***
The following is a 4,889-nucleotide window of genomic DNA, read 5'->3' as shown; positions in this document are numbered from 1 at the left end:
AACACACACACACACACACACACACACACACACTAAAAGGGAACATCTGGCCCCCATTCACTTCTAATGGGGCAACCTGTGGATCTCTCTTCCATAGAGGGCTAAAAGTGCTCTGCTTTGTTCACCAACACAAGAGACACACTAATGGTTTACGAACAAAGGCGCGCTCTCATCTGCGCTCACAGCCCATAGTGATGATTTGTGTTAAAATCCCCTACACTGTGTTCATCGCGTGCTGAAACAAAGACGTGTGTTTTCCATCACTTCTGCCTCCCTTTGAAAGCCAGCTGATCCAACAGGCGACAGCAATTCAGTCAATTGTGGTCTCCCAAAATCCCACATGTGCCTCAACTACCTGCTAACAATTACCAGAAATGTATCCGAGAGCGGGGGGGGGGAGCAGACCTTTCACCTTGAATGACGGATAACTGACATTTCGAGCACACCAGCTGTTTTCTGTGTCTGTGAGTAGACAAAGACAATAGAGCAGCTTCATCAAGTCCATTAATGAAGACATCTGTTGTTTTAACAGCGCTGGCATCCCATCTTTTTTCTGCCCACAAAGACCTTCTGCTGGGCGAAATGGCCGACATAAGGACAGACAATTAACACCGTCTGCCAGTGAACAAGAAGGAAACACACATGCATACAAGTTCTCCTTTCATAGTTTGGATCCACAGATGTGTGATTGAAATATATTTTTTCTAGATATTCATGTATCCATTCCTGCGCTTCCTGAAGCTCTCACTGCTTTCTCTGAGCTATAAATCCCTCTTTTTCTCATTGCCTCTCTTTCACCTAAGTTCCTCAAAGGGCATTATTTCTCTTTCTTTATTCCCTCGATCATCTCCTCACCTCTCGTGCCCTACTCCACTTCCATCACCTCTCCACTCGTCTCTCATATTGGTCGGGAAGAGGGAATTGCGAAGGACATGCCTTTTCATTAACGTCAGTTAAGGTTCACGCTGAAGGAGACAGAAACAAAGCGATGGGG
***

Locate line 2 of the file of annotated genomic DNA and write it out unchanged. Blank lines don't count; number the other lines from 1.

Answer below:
AACACACACACACACACACACACACACACACACTAAAAGGGAACATCTGGCCCCCATTCACTTCTAATGGGGCAACCTGTGGATCTCTCTTCCATAGAGGGCTAAAAGTGCTCTGCTTTGTTCACCAACACAAGAGACACACTAATGGTTTACGAACAAAGGCGCGCTCTCATCTGCGCTCACAGCCCATAGTGATGATTTGTGTTAAAATCCCCTACACTGTGTTCATCGCGTGCTGAAACAAAGACGTGTGTTTTCCATCACTTCTGCCTCCCTTTGAAAGCCAGCTGATCCAACAGGCGACAGCAATTCAGTCAATTGTGGTCTCCCAAAATCCCACATGTGCCTCAACTACCTGCTAACAATTACCAGAAATGTATCCGAGAGCGGGGGGGGGGAGCAGACCTTTCACCTTGAATGACGGATAACTGACATTTCGAGCACACCAGCTGTTTTCTGTGTCTGTGAGTAGACAAAGACAATAGAGCAGCTTCATCAAGTCCATTAATGAAGACATCTGTTGTTTTAACAGCGCTGGCATCCCATCTTTTTTCTGCCCACAAAGACCTTCTGCTGGGCGAAATGGCCGACATAAGGACAGACAATTAACACCGTCTGCCAGTGAACAAGAAGGAAACACACATGCATACAAGTTCTCCTTTCATAGTTTGGATCCACAGATGTGTGATTGAAATATATTTTTTCTAGATATTCATGTATCCATTCCTGCGCTTCCTGAAGCTCTCACTGCTTTCTCTGAGCTATAAATCCCTCTTTTTCTCATTGCCTCTCTTTCACCTAAGTTCCTCAAAGGGCATTATTTCTCTTTCTTTATTCCCTCGATCATCTCCTCACCTCTCGTGCCCTACTCCACTTCCATCACCTCTCCACTCGTCTCTCATATTGGTCGGGAAGAGGGAATTGCGAAGGACATGCCTTTTCATTAACGTCAGTTAAGGTTCACGCTGAAGGAGACAGAAACAAAGCGATGGGG